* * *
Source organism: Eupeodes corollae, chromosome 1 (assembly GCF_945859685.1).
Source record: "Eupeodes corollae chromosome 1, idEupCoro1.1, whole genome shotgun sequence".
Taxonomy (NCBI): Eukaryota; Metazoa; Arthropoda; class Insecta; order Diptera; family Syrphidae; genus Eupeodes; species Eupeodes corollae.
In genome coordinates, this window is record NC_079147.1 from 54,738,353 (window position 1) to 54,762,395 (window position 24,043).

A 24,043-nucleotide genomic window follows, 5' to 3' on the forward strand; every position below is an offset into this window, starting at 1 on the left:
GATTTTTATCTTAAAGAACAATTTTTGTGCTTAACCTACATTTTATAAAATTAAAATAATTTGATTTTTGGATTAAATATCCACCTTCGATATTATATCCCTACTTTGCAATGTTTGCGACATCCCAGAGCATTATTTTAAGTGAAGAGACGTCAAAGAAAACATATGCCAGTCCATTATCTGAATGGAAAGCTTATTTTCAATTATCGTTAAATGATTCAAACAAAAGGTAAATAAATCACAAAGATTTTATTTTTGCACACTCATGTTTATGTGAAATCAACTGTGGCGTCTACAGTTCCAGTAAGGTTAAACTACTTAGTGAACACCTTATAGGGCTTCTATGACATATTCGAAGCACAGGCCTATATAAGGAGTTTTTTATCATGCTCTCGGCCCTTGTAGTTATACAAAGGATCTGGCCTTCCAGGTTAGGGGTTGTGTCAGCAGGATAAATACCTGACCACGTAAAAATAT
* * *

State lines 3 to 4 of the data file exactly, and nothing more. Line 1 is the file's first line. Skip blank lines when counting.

Taxonomy (NCBI): Eukaryota; Metazoa; Arthropoda; class Insecta; order Diptera; family Syrphidae; genus Eupeodes; species Eupeodes corollae.
In genome coordinates, this window is record NC_079147.1 from 54,738,353 (window position 1) to 54,762,395 (window position 24,043).